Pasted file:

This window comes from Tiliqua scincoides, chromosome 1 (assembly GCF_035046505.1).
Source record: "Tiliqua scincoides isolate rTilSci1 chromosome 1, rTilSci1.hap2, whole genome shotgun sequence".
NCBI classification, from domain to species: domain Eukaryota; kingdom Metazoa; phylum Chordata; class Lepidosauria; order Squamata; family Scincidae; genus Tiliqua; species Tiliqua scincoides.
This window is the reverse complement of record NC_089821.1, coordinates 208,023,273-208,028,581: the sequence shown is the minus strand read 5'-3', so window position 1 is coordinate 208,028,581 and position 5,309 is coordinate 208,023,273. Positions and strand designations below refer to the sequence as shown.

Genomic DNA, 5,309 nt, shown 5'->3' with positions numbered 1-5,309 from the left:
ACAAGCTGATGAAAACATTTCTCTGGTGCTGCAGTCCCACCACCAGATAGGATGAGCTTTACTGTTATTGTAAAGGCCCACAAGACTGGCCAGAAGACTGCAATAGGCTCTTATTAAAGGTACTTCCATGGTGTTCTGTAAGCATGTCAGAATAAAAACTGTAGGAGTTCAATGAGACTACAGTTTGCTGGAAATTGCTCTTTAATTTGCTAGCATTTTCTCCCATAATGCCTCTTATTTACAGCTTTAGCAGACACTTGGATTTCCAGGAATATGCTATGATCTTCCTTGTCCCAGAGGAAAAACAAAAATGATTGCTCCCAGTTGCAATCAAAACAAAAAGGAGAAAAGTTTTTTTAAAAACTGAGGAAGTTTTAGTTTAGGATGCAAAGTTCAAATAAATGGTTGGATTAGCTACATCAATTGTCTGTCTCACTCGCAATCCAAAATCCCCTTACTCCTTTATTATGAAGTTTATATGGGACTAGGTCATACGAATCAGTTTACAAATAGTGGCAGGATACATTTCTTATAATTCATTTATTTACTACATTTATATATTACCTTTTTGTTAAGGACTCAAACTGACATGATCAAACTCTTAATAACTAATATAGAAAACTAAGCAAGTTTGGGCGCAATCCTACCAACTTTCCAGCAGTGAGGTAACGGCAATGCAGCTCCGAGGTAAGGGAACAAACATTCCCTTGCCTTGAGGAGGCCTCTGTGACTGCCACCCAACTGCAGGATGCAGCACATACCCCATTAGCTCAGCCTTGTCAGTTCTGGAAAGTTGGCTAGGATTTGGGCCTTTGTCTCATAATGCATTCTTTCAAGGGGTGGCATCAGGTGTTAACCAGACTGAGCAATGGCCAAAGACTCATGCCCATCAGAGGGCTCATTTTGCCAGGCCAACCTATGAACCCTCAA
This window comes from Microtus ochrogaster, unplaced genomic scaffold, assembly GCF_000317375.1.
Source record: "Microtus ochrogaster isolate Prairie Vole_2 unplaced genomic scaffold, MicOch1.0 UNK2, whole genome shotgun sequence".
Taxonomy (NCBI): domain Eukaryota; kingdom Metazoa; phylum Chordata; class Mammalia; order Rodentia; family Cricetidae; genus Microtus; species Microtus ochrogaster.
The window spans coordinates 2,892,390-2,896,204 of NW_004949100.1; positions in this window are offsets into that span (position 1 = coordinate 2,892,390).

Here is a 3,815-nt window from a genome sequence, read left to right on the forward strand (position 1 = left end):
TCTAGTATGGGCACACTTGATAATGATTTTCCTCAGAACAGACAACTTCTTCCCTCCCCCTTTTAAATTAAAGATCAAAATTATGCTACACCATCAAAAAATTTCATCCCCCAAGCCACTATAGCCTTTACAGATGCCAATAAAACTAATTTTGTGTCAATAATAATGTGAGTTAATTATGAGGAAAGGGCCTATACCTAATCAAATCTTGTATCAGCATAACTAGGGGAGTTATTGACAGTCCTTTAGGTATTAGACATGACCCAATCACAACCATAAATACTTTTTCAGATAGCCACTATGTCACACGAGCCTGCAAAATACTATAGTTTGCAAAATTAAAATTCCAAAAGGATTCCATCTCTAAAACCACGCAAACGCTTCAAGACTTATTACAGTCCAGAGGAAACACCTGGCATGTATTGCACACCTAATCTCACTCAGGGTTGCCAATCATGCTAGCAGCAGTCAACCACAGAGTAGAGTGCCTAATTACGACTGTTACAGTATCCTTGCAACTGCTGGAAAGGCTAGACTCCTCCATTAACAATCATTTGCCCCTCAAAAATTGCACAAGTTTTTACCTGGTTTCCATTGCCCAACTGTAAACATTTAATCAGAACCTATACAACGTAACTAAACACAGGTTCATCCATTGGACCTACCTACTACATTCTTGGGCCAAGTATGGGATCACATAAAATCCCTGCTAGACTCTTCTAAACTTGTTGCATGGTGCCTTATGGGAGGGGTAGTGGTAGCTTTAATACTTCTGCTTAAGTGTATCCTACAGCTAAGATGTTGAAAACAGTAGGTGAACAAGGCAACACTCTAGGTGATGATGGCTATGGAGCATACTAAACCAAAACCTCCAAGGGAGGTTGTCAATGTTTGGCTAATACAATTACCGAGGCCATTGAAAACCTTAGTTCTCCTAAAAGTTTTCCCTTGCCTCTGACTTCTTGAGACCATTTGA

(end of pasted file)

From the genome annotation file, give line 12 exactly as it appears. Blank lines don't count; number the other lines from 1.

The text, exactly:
TCTAGTATGGGCACACTTGATAATGATTTTCCTCAGAACAGACAACTTCTTCCCTCCCCCTTTTAAATTAAAGATCAAAATTATGCTACACCATCAAAAAATTTCATCCCCCAAGCCACTATAGCCTTTACAGATGCCAATAAAACTAATTTTGTGTCAATAATAATGTGAGTTAATTATGAGGAAAGGGCCTATACCTAATCAAATCTTGTATCAGCATAACTAGGGGAGTTATTGACAGTCCTTTAGGTATTAGACATGACCCAATCACAACCATAAATACTTTTTCAGATAGCCACTATGTCACACGAGCCTGCAAAATACTATAGTTTGCAAAATTAAAATTCCAAAAGGATTCCATCTCTAAAACCACGCAAACGCTTCAAGACTTATTACAGTCCAGAGGAAACACCTGGCATGTATTGCACACCTAATCTCACTCAGGGTTGCCAATCATGCTAGCAGCAGTCAACCACAGAGTAGAGTGCCTAATTACGACTGTTACAGTATCCTTGCAACTGCTGGAAAGGCTAGACTCCTCCATTAACAATCATTTGCCCCTCAAAAATTGCACAAGTTTTTACCTGGTTTCCATTGCCCAACTGTAAACATTTAATCAGAACCTATACAACGTAACTAAACACAGGTTCATCCATTGGACCTACCTACTACATTCTTGGGCCAAGTATGGGATCACATAAAATCCCTGCTAGACTCTTCTAAACTTGTTGCATGGTGCCTTATGGGAGGGGTAGTGGTAGCTTTAATACTTCTGCTTAAGTGTATCCTACAGCTAAGATGTTGAAAACAGTAGGTGAACAAGGCAACACTCTAGGTGATGATGGCTATGGAGCATACTAAACCAAAACCTCCAAGGGAGGTTGTCAATGTTTGGCTAATACAATTACCGAGGCCATTGAAAACCTTAGTTCTCCTAAAAGTTTTCCCTTGCCTCTGACTTCTTGAGACCATTTGA